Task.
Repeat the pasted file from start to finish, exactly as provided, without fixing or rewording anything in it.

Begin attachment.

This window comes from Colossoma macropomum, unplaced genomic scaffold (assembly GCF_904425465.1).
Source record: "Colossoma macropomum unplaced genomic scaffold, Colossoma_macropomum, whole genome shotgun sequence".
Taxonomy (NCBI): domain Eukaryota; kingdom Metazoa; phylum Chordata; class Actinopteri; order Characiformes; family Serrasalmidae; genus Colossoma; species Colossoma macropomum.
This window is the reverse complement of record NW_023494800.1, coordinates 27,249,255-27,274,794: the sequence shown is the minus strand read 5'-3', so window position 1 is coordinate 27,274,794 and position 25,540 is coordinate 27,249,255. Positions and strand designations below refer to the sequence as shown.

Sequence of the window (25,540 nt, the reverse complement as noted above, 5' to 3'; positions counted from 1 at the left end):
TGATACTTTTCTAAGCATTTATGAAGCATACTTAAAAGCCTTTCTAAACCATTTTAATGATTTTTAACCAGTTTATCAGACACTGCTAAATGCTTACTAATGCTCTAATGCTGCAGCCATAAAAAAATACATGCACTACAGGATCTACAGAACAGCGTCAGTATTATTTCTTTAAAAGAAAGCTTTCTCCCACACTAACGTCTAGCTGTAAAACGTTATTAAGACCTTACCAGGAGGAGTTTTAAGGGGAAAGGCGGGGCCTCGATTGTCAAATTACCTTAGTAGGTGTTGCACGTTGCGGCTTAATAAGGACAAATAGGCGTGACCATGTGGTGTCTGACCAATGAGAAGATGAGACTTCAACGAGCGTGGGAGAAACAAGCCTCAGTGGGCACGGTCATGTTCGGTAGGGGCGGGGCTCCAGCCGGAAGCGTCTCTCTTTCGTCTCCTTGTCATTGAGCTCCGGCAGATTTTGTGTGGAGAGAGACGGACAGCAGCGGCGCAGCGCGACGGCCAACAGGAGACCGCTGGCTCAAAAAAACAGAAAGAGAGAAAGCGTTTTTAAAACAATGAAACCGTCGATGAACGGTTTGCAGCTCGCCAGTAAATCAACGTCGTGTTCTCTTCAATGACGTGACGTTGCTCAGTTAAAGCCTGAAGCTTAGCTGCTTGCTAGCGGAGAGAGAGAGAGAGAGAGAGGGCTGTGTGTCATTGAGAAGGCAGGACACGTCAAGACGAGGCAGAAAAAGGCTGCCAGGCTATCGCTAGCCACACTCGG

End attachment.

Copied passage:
This window comes from Colossoma macropomum, unplaced genomic scaffold (assembly GCF_904425465.1).
Source record: "Colossoma macropomum unplaced genomic scaffold, Colossoma_macropomum, whole genome shotgun sequence".
Taxonomy (NCBI): domain Eukaryota; kingdom Metazoa; phylum Chordata; class Actinopteri; order Characiformes; family Serrasalmidae; genus Colossoma; species Colossoma macropomum.
This window is the reverse complement of record NW_023494800.1, coordinates 27,249,255-27,274,794: the sequence shown is the minus strand read 5'-3', so window position 1 is coordinate 27,274,794 and position 25,540 is coordinate 27,249,255. Positions and strand designations below refer to the sequence as shown.

Sequence of the window (25,540 nt, the reverse complement as noted above, 5' to 3'; positions counted from 1 at the left end):
TGATACTTTTCTAAGCATTTATGAAGCATACTTAAAAGCCTTTCTAAACCATTTTAATGATTTTTAACCAGTTTATCAGACACTGCTAAATGCTTACTAATGCTCTAATGCTGCAGCCATAAAAAAATACATGCACTACAGGATCTACAGAACAGCGTCAGTATTATTTCTTTAAAAGAAAGCTTTCTCCCACACTAACGTCTAGCTGTAAAACGTTATTAAGACCTTACCAGGAGGAGTTTTAAGGGGAAAGGCGGGGCCTCGATTGTCAAATTACCTTAGTAGGTGTTGCACGTTGCGGCTTAATAAGGACAAATAGGCGTGACCATGTGGTGTCTGACCAATGAGAAGATGAGACTTCAACGAGCGTGGGAGAAACAAGCCTCAGTGGGCACGGTCATGTTCGGTAGGGGCGGGGCTCCAGCCGGAAGCGTCTCTCTTTCGTCTCCTTGTCATTGAGCTCCGGCAGATTTTGTGTGGAGAGAGACGGACAGCAGCGGCGCAGCGCGACGGCCAACAGGAGACCGCTGGCTCAAAAAAACAGAAAGAGAGAAAGCGTTTTTAAAACAATGAAACCGTCGATGAACGGTTTGCAGCTCGCCAGTAAATCAACGTCGTGTTCTCTTCAATGACGTGACGTTGCTCAGTTAAAGCCTGAAGCTTAGCTGCTTGCTAGCGGAGAGAGAGAGAGAGAGAGAGGGCTGTGTGTCATTGAGAAGGCAGGACACGTCAAGACGAGGCAGAAAAAGGCTGCCAGGCTATCGCTAGCCACACTCGG